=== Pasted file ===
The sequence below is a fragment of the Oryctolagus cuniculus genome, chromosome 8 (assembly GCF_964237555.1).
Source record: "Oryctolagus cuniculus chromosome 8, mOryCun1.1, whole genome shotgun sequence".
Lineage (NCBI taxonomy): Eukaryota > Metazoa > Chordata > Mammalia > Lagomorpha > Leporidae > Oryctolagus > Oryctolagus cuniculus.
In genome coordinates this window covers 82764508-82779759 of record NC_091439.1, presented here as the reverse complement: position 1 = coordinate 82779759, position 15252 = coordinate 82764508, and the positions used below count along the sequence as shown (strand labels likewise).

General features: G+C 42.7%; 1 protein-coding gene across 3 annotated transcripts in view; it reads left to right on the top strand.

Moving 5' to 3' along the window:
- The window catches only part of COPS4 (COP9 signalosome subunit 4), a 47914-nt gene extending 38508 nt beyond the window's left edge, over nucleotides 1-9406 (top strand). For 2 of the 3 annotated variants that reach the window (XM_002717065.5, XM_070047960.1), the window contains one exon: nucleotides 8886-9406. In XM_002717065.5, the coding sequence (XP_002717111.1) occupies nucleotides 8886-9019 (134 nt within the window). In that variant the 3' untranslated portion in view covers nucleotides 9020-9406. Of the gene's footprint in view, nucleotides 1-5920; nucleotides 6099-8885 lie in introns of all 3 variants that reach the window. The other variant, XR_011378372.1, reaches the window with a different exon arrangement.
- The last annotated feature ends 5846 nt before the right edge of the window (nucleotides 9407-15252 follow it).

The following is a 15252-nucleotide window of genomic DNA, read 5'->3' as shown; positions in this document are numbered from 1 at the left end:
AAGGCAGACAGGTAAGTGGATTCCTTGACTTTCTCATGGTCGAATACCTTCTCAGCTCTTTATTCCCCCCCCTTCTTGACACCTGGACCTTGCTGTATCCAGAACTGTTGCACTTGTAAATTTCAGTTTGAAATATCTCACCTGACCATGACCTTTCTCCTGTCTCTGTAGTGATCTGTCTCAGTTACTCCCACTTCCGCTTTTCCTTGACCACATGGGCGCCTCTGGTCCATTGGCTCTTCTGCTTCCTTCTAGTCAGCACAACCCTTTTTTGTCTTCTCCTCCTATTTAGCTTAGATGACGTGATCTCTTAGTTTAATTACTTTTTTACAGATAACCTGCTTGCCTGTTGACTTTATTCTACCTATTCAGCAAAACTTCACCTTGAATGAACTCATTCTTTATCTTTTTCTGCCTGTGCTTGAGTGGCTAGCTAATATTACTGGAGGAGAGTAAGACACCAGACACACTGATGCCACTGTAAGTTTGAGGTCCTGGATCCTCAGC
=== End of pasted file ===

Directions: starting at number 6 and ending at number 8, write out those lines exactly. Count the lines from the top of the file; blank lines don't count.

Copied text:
Moving 5' to 3' along the window:
- The window catches only part of COPS4 (COP9 signalosome subunit 4), a 47914-nt gene extending 38508 nt beyond the window's left edge, over nucleotides 1-9406 (top strand). For 2 of the 3 annotated variants that reach the window (XM_002717065.5, XM_070047960.1), the window contains one exon: nucleotides 8886-9406. In XM_002717065.5, the coding sequence (XP_002717111.1) occupies nucleotides 8886-9019 (134 nt within the window). In that variant the 3' untranslated portion in view covers nucleotides 9020-9406. Of the gene's footprint in view, nucleotides 1-5920; nucleotides 6099-8885 lie in introns of all 3 variants that reach the window. The other variant, XR_011378372.1, reaches the window with a different exon arrangement.
- The last annotated feature ends 5846 nt before the right edge of the window (nucleotides 9407-15252 follow it).